The menisci are crescent-shaped pads of cartilage within the knee joint, positioned between the thigh bone and the shin bone. You have one meniscus on each side of your knee – the medial on the inside and the lateral on the outside. They act as shock absorbers cushioning the joint as you walk or run and protecting the bones from wear and tear.
A meniscal tear is a common injury, particularly among people who play sports or in older people. It can be painful and debilitating and is one of the most frequently occurring cartilage injuries of the knee that we see here in the clinic.
What causes a meniscal tear?
Sports-related tears are generally the result of twisting your knee and are most common in sports such as football or basketball. As you get older you are more likely to develop a degenerative tear which can be caused by even quite minor injuries such as standing up awkwardly from a sitting position.
Who is at risk?
You are particularly at risk of meniscal tears if you compete in contact sports like football, as well as sports that involve jumping and quick changes of direction like volleyball and basketball. Ageing is also a factor as the meniscus weakens with age and around 40% of people over the age of 65 develop meniscal tears. Older people who play sport may be at particular risk of injury.
What are the symptoms?
Many people feel a characteristic ‘popping’ sensation when they tear their meniscus. You may not immediately feel pain and you may still be able to walk on your injured knee, however it may gradually stiffen and the pain may intensify. Some people with a torn meniscus feel only intermittent pain and in some cases the pain is fairly mild. Other signs that you may have a meniscal tear include swelling around the injury site, which tends to develop within a few hours, and a feeling of instability in your knee. When the knee is bent you may hear it clicking or it may catch. It may be difficult to fully bend and straighten your knee.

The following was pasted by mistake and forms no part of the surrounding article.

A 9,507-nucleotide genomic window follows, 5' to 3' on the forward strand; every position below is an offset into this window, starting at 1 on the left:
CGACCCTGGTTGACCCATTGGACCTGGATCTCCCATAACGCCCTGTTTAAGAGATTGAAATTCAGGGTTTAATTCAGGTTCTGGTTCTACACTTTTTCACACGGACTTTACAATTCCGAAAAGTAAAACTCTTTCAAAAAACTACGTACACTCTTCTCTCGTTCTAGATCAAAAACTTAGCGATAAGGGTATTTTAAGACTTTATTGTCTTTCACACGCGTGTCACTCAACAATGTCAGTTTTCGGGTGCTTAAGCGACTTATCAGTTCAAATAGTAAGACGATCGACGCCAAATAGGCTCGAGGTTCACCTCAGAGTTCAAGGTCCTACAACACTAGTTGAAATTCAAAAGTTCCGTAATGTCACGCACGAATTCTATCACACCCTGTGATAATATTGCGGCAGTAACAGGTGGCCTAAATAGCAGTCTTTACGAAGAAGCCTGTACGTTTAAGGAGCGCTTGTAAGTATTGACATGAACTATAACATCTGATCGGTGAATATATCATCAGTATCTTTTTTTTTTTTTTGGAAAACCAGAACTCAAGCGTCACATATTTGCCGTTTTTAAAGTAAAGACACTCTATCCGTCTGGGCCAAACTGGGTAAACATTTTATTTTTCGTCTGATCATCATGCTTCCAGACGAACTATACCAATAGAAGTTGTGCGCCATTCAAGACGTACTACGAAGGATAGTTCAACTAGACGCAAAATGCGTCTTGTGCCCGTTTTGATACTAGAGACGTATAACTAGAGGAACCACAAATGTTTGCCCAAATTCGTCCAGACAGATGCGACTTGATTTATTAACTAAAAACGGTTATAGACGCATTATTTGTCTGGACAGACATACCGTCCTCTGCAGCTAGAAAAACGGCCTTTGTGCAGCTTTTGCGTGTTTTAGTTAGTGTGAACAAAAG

When your meniscus tears, sometimes a piece of cartilage breaks loose and it can become caught in the knee joint, causing it to lock. It is quite common for meniscal tears to be accompanied by other knee injuries, such as damage to the anterior cruciate ligament.
How is it diagnosed?
Diagnosing a torn meniscus involves a physical examination and you may need an X-ray to rule out a fracture. Sometimes an MRI scan is used to determine the extent of the damage to the knee cartilage.
What to do if you tear your meniscus
Not all meniscal tears require surgery and some injuries heal by themselves. You can support your own recovery by following the RICE method (rest the knee, use an ice pack to reduce pain and swelling, compress the knee using an elastic bandage or neoprene sleeve and elevate it with a pillow under your heel while sitting or lying down). Taking anti-inflammatories and doing exercises to stretch and strengthen the knee may also help.
The position of the meniscal tear is a key factor in determining whether or not you will need surgery. The outer section of the meniscus has a good blood supply and may heal on its own whereas the inner two thirds does not have a good blood supply and so require surgical repair if they becomes torn. We will cover surgical treatment for meniscal tears more fully in a future blog.
Preventing meniscal tears
While accidents may be unavoidable, there are some things you can do to reduce your risk of meniscal injuries. These include warming up thoroughly before sport, doing regular exercises to maintain the flexibility and strength of your thigh muscles, wearing the correct shoes for sport and building up your fitness levels slowly. Avoid increasing the intensity of your workouts too quickly and never push yourself if you are tired as fatigued muscles are more prone to injury.
Contact us for advice about diagnosing and treating suspected meniscal tears.